For years, Angus Gastle dreamed on being involved in a fast growing start-up. Now, as the CEO of CleanNow, that dream has come true. CleanNow is an Edmonton-based company that uses an app to help people book cleaning for their homes.
The process is quite simple; people who are looking for house-cleaning just download the CleanNow app and create an account. Then, they must answer a few questions about their house, such as square footage, number of bedrooms, type of cleaning they’re looking for, etc. Once the project is booked and paid for, CleanNow sends the customer's data to its database of bonded cleaners; the first one to reply gets the job and heads over to the house. It's very efficient, and has been likened to Uber for house cleaning.
Although he has no personal experience with the cleaning industry himself, Gastle comes from the tech side of things, and he did see there was a demand for such services. “I know many people in my personal life who have cleaners. I've heard stories of ‘I lost somebody’ or 'I'm trying to find somebody,' or 'I had this girl who was great and she rarely had the time for me.’ All those sorts of problems,” he says. “People also had issues with cleaners not showing up, not knowing how much to pay them and a fear that if they look all over the house, things would be broken. It just seemed like there had to be a better way.”
So, Gastle teamed up with Scandinavian Building Services, an Edmonton based commercial cleaning and maintenance company, to create a database of bonded and experienced cleaners to help launch the app.
“This is where we get into feeling like we have a real advantage since we have this network of cleaners,” he says. “So we're not a typical two-sided marketplace where you're trying to recruit, recruit, recruit on the supply side and then you're trying to build demand on the customer side. We're really only focused on the customer side; we have 5,000 cleaners on the platform.”
CleanNow is just one of many Uber-style companies that have been created in Alberta and across the country. In fact, no matter where you live there is probably a plethora of new companies offering app-based services, such as dog walking, lawn maintenance, repair services, snow shoveling, babysitting, RV and equipment rental, clothing purchase and delivery, and more. Even after only a few months of operation, Edmonton’s CleanNow has been getting requests from its clients to expand its network of services from hanging pictures and TVs to setting up computers and offering household repair services.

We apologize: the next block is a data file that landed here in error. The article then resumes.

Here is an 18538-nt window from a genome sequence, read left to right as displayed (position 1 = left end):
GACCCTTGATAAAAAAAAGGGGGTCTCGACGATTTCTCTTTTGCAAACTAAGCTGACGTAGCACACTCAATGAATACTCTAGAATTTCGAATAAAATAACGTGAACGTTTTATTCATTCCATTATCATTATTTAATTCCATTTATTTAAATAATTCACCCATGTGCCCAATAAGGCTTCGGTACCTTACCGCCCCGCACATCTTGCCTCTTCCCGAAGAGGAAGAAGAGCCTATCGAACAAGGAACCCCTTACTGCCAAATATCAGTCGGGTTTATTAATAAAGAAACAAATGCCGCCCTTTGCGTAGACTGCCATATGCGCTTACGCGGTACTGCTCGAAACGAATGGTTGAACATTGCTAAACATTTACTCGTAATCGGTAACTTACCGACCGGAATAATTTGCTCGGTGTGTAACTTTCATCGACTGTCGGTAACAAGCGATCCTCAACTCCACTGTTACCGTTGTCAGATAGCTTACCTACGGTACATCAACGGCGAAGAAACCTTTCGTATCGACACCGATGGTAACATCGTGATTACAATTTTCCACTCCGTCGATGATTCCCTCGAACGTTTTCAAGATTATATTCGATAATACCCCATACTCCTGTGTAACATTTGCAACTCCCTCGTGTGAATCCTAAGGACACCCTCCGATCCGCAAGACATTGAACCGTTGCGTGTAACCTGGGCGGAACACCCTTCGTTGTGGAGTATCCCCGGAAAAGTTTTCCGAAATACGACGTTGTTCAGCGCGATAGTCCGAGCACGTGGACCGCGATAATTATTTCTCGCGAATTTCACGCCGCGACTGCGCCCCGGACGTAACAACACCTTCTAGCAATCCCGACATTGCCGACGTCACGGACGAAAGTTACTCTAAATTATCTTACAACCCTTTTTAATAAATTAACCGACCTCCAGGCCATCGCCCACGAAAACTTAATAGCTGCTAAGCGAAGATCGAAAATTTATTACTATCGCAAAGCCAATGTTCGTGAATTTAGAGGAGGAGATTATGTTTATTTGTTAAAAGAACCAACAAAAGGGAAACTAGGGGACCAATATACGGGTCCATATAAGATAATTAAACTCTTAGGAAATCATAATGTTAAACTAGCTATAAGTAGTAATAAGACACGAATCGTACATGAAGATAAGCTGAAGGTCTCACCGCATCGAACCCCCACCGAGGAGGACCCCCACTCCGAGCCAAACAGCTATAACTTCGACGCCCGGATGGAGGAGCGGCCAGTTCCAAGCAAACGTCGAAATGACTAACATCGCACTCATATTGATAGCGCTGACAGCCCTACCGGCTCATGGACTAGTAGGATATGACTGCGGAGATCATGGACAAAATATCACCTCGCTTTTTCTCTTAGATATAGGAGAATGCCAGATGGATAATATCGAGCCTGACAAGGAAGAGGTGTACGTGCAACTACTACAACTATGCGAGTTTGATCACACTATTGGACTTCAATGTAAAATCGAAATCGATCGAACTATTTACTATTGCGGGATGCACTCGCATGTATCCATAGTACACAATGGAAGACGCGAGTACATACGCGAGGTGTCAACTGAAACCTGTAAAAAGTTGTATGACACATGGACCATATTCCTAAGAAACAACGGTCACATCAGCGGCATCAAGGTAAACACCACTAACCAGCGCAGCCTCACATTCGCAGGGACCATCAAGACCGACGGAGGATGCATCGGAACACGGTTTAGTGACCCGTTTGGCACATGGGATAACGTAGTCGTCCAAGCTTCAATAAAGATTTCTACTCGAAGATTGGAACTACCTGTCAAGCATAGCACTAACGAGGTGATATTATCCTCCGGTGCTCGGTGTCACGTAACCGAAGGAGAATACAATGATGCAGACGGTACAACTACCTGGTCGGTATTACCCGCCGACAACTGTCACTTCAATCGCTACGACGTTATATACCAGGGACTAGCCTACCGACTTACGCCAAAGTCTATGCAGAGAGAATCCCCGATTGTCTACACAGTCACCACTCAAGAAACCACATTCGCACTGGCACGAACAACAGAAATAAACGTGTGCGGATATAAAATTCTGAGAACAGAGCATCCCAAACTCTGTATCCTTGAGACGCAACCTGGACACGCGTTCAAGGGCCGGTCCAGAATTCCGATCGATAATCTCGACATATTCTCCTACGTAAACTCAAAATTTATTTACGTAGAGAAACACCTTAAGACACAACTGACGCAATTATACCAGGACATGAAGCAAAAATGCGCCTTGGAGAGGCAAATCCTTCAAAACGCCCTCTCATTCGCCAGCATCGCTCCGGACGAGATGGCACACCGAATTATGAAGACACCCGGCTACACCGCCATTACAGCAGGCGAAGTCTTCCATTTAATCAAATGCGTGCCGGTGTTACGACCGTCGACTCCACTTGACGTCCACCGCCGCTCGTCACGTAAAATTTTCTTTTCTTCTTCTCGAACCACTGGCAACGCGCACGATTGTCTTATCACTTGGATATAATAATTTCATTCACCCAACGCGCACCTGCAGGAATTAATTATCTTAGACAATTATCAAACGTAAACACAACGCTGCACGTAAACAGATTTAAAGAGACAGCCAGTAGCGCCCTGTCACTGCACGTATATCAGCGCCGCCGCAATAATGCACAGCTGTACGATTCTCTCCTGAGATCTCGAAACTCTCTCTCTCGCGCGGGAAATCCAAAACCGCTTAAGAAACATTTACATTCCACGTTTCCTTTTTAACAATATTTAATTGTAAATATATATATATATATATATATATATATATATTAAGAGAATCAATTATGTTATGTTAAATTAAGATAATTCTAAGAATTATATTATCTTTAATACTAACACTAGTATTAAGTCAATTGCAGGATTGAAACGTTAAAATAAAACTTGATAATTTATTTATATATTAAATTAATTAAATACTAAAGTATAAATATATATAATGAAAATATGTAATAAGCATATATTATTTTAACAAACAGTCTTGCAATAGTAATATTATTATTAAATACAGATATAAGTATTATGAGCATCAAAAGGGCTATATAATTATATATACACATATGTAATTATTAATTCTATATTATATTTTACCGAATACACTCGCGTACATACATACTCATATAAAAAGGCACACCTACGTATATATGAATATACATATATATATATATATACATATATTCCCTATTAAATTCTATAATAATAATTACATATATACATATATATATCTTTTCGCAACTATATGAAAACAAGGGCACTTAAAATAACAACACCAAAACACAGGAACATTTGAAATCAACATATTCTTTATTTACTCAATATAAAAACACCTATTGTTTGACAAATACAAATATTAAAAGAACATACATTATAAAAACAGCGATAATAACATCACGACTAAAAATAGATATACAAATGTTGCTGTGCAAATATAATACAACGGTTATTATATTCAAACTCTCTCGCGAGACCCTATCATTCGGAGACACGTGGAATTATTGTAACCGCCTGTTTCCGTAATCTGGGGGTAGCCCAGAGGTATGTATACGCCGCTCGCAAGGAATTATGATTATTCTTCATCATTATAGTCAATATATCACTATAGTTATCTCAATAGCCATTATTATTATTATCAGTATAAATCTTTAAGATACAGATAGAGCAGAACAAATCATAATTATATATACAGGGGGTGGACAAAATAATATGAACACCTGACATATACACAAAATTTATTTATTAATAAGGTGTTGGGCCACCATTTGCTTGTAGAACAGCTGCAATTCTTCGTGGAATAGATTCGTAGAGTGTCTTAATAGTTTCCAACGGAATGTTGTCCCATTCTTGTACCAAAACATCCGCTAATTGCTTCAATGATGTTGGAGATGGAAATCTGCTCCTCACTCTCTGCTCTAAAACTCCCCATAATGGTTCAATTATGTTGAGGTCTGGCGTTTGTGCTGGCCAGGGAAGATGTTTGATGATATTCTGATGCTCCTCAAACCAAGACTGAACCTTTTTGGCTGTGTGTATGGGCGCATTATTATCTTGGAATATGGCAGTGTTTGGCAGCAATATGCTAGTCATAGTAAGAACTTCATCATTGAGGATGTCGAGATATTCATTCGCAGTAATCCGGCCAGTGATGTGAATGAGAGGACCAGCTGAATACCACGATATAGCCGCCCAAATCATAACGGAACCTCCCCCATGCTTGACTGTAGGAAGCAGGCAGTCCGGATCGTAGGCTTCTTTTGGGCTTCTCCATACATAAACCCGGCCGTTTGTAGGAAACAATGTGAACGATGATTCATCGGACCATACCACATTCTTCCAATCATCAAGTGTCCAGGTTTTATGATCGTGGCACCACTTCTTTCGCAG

“For our customers that are in the seniors demographic that's really attractive to them. Once we're in the house, people start asking questions and getting creative, “ says Gastle. “So we're going to take the lead from our customers on that.”
This Uberization, also know as the expansion of the app-based or sharing/gig economy, is taking the world by storm. And it doesn’t look like it’s going to stop. With the ubiquity of smart homes and the use of apps, the proliferation of this sharing economy was, in hindsight, easy to see coming, says William Mitchell, Anthony S. Fell Chair in New Technologies & Commercialization and a professor of strategic management at the Rotman School of Management at the University of Toronto.
“This type of economy offers an easy entry for people looking for work with a flexibility in hours and choice of clients, especially when there is a lack of other options,” he says.
And while Mitchell says the sharing economy was, in retrospect, easy to see coming, forecasting where it will go next and what industries it will expand into is difficult.
Some of these new developments will have no issues with regard to regulation, while others, like Uber, could face barriers in some jurisdictions. What those barriers will be depends on how governments of any level approach this, Mitchell says.
“There is an ongoing debate with regulatory/civic authorities about what is appropriate. Sometimes the debate and process is driven by authorities who are trying to protect entrenched actors, such as taxi companies, restaurants and hotels. This can be an attempt to return to the past, with all its inefficiencies,” he says “Sometimes the debate is driven by authorities who are looking out for the interests of employees and customers. This is positive because it helps smooth out the problems that can arise from the gig economy.”
While the gig economy does offer flexibility for employees, it also means limited job stability, few or no benefits, and no pension. He also adds that some businesses need to be shaken up by the shared economy “particularly industries such as taxis and others with historical rigidities that lead to poor or expensive service.”
For Angus Gastle of CleanNow, his foray into the shared economy has been positive and successful. After launching in November of 2018, the company cleaned 250 house in the first month and has seen an increase of 30-40 clients every month. Expansion into other cities like Calgary, Vancouver and Quebec, and even smaller centres like Grande Prairie and Red Deer, is being seriously considered.
“Being in a high-growth company is exciting, regardless of what industry it is. I didn't necessarily expect that it was going to be cleaning but being the CEO of a high-growth start-up is definitely on my bucket list,” he says. “Or, it was on my bucket list.”